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KCI등재 학술저널

A New Measure of Asset Pricing: Friction-Adjusted Three-Factor Model

In unfrictionless markets, one measure of asset pricing is its height of friction. This study develops a three-factor model by loosening the assumptions about stocks without friction, without risk, and perfectly liquid. Friction is used as an indicator of transaction costs to be included in the model as a variable that will reduce individual profits. This approach is used to estimate return, beta and other variable for firms listed on the Indonesian Stock Exchange (IDX). To test the efficacy of friction-adjusted three-factor model, we use intraday data from July 2016 to October 2018. The sample includes all listed firms; intraday data chosen purposively from regular market are sorted by capitalization, which represents each tick size from the biggest to smallest. We run 3,065,835 intraday data of asking price, bid price, and trading price to get proportional quoted half-spread and proportional effective half-spread. We find evidence of adjusted friction on the three-factor model. High/low trading friction will cause a significant/insignificant return difference before and after adjustment. The difference in average beta that reflects market risk is able to explain the existence of trading friction, while the difference between SMB and HML in all observation periods cannot explain returns and the existence of trading friction.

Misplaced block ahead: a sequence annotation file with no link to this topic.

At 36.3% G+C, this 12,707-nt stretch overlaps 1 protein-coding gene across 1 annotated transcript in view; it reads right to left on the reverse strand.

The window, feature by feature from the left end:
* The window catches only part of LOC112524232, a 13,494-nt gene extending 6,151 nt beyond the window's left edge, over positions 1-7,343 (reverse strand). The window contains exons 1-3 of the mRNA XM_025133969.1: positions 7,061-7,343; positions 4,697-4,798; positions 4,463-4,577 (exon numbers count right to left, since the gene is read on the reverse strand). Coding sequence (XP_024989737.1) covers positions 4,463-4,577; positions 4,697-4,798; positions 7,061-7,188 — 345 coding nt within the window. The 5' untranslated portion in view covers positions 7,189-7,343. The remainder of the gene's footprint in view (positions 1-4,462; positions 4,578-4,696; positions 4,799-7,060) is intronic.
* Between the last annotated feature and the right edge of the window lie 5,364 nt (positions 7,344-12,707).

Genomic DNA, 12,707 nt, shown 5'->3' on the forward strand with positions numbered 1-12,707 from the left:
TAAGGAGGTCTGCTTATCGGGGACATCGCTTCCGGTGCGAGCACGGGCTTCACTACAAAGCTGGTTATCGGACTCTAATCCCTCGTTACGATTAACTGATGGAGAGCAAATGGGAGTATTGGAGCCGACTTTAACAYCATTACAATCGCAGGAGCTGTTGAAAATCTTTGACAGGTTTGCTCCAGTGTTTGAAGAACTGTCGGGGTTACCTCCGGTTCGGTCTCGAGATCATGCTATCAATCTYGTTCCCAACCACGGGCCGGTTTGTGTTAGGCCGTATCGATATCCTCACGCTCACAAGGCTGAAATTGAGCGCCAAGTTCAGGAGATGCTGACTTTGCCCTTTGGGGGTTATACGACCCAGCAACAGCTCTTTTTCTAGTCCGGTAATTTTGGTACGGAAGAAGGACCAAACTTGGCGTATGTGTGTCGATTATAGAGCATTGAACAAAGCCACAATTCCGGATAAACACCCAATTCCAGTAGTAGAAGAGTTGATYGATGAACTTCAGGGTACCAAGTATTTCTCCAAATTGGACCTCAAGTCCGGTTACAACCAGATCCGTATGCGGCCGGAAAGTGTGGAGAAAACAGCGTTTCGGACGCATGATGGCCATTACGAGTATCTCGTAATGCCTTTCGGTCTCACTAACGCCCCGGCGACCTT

1. Introduction

2. Literature Review

3. Sample and Methodology

4. Results and Discussion

5. Conclusion

References

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